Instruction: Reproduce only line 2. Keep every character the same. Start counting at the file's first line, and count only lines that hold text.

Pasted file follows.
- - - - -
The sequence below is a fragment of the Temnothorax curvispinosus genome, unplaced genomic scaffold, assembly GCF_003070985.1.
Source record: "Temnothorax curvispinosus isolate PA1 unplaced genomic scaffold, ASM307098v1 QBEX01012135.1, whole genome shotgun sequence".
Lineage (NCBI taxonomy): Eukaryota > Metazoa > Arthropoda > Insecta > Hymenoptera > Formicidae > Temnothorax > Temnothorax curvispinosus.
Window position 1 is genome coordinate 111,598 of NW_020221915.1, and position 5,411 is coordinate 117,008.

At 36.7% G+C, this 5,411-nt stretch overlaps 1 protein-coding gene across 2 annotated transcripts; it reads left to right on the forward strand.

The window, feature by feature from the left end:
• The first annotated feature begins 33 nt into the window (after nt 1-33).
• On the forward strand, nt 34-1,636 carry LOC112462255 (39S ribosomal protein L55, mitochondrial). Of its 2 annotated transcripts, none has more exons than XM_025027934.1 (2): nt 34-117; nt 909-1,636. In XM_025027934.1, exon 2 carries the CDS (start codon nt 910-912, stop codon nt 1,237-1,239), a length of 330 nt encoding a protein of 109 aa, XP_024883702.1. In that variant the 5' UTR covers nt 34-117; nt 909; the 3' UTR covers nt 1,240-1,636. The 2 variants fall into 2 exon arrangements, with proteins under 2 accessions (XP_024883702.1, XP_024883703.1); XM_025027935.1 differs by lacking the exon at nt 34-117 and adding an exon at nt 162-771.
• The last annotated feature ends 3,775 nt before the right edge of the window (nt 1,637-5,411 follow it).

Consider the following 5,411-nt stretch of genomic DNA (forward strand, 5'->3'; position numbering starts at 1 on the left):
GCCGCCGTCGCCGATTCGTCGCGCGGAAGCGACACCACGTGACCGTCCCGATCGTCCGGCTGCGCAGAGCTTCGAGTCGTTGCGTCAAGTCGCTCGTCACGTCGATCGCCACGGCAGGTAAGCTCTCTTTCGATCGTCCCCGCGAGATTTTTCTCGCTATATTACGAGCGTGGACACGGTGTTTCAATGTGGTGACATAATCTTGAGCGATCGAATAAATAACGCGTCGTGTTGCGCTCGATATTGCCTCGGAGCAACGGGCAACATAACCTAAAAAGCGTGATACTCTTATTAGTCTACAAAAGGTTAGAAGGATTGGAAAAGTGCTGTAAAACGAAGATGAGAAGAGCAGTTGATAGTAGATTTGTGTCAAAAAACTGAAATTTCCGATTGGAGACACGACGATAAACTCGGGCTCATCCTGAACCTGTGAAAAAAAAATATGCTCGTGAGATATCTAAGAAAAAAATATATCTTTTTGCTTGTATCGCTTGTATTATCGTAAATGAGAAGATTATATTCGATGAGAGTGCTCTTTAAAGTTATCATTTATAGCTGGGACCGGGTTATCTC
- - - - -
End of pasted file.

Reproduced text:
Source record: "Temnothorax curvispinosus isolate PA1 unplaced genomic scaffold, ASM307098v1 QBEX01012135.1, whole genome shotgun sequence".